I'm confused.

Link Posted: 7/21/2008 5:10:55 AM EST
You are well within your rights, morally and legally, to go about armed on your own property. The directions given by the 911 dispatcher do not have the color of law (think: Joe Horn). It's best to remain armed until the fuzz shows up. If battle has not broken out by then, just put the gun(s) aside and engage Deputy Knock&talk, preferably outside, driveway or porch. For his safety, he'll ask about weapons, but, unless he's either a dick or paranoiac, he'll have no cause to get 'em or see 'em. Castel doctrine or not, your personal safety is YOUR responsibility. Per the supremes, a California case, circa 1968, and I think another in 1974, law enforcement bears no, I repeat: zero responsibility for anyone's personal well being. They are charged with civil order and public safety. 99.9% of leos would dearly love to be able to protect every one of us, but, it's neither practical nor possible. Even in areas where typical response times are only a few minutes, that's just not good enough when it comes to stopping or preventing a crime. The vast majority of a cops' day is investigation and waving the flag. Not catching robbers/rapists/burglars in the act. Call your local precinct, ask how many deputies/officers are on duty in your sector on a typical shift. Compare that to the local population numbers, then map the nearest copshop and donut houses, you'll begin to get a more accurate assessment of how your next 911 adventure is likely to play out. Just don't be too hard on Deputy Doright when he shows up. Your situation is just one of many he's involved in, every damn night. It may seem that the Hounds of Hell have been unleashed on you at the time, but, it may be a pretty routine occurrence in his working day.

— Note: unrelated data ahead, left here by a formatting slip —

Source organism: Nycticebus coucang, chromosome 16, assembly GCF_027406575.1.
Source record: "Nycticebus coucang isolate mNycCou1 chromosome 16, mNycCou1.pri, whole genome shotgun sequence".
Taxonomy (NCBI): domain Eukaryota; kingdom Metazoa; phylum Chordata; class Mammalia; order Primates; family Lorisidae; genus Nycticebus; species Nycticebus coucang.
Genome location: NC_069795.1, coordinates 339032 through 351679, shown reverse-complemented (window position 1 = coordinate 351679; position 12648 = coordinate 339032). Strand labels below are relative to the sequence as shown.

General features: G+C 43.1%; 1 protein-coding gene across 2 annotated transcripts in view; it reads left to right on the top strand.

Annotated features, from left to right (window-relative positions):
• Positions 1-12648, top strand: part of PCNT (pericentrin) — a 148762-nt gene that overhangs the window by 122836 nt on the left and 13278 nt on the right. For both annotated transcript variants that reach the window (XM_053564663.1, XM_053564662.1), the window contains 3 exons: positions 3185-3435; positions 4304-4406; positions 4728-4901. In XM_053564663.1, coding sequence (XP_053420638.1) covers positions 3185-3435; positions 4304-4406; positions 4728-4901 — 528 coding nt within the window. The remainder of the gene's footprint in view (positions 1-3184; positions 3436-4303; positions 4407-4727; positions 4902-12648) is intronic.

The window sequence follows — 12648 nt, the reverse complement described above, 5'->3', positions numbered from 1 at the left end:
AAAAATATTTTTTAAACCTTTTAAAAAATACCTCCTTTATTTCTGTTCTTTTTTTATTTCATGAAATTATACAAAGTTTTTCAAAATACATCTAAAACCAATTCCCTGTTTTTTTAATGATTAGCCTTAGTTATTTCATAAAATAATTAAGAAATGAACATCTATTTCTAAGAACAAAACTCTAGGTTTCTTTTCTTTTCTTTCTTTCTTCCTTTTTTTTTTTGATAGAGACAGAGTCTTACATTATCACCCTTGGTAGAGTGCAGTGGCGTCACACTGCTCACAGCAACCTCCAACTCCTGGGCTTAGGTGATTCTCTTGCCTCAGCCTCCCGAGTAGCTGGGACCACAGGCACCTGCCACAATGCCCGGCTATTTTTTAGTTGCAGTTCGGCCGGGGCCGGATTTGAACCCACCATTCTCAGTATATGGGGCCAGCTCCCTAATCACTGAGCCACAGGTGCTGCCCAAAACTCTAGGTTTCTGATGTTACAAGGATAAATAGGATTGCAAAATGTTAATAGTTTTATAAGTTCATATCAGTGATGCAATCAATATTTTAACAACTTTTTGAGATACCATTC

Link Posted: 7/21/2008 6:29:37 AM EST

A couple months back, our neighbors caught a couple kids breaking into their garage and cars. We kept the little shits there for the 20+ minutes until the first Snoho county mounty showed up. I'd hate to see the response if we lived out in the boonies like Sultan, etc.
Link Posted: 7/21/2008 8:47:34 AM EST